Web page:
Episode 1: Sapiential hunger, hunger for wisdom (26 min.)
"A lot of people when they write about mysticism, they look at that experience as the end, the goal of the spiritual life," Fr. Barnhart tells Tom Fox. "But I think it is more like the beginning. You go from there. Something is put into you which takes the rest of your life to work it out, to express it, to incarnate it, to make it real in the world."
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Our hunger for wisdom
Bruno Barnhart is a Camaldolese monk of New Camaldoli Hermitage in Big Sur, Calif. He is the author of The Good Wine: Reading John from the Center (Paulist, 1993) and Second Simplicity: The Inner Shape of Christianity (Paulist 1999), and co-editor of Purity of Heart and Contemplation: A Monastic Dialogue Between Christian and Asian Traditions (Continuum, 2001). His latest book is The Future of Wisdom: Toward a Rebirth of Sapiential Christianity (Continuum, 2007).
This week, we celebrate the first anniversary of the launch of our podcast, NCR in Conversation. Catch the latest episode here.
About the Book
A review in Library Journal called Barnhart’s The Future of Wisdom "a must for most collections." It said, Barnhart’s "new book, a substantial contribution toward the renewal of Christian spirituality, is rather more controversial than it might first appear, given Barnhart's good Catholic background. Barnhart seeks and desires no less than a wholehearted rediscovery and reinvigoration of the mystical wisdom tradition that was once a powerful component of Christian spirituality, both Western and Eastern."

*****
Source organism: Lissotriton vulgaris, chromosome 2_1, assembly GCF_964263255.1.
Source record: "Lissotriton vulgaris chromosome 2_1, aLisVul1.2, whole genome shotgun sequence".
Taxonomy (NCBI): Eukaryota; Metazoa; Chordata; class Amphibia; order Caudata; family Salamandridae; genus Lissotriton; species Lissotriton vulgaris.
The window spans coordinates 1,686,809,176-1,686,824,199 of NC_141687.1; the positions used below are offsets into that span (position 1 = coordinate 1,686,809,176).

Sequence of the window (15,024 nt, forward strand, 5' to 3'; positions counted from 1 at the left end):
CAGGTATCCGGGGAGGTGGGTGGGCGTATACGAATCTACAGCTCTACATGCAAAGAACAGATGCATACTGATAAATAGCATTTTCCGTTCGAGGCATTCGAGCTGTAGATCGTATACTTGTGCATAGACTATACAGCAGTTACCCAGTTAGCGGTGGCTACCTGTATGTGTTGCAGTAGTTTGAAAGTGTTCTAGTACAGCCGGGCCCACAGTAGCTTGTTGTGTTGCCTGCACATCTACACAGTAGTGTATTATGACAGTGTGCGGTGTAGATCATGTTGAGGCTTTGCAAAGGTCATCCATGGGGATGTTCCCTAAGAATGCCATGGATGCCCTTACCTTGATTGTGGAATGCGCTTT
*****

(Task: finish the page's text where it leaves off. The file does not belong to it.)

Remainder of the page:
The Second Coming
By William Butler Yeats
Turning and turning in the widening gyre
The falcon cannot hear the falconer;
Things fall apart; the centre cannot hold;
Mere anarchy is loosed upon the world,
The blood-dimmed tide is loosed, and everywhere
The ceremony of innocence is drowned;
The best lack all conviction, while the worst
Are full of passionate intensity.
Surely some revelation is at hand;
Surely the Second Coming is at hand.
The Second Coming! Hardly are those words out
When a vast image out of Spiritus Mundi
Troubles my sight; somewhere in sands of the desert
A shape with lion body and the head of a man,
A gaze blank and pitiless as the sun,
Is moving its slow thighs, while all about it
Reel shadows of indignant desert birds.
The darkness drops again; but now I know
That twenty centuries of stony sleep
Were vexed to nightmare by a rocking cradle,
And what rough beast, its hour come round at last,
Slouches towards Bethlehem to be born?
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